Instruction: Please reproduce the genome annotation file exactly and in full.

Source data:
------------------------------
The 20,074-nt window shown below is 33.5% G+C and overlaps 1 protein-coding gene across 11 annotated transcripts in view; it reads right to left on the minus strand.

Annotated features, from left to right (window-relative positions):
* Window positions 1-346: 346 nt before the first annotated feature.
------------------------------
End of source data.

The 20,074-nt window shown below is 33.5% G+C and overlaps 1 protein-coding gene across 11 annotated transcripts in view; it reads right to left on the minus strand.

Annotated features, from left to right (window-relative positions):
* Window positions 1-346: 346 nt before the first annotated feature.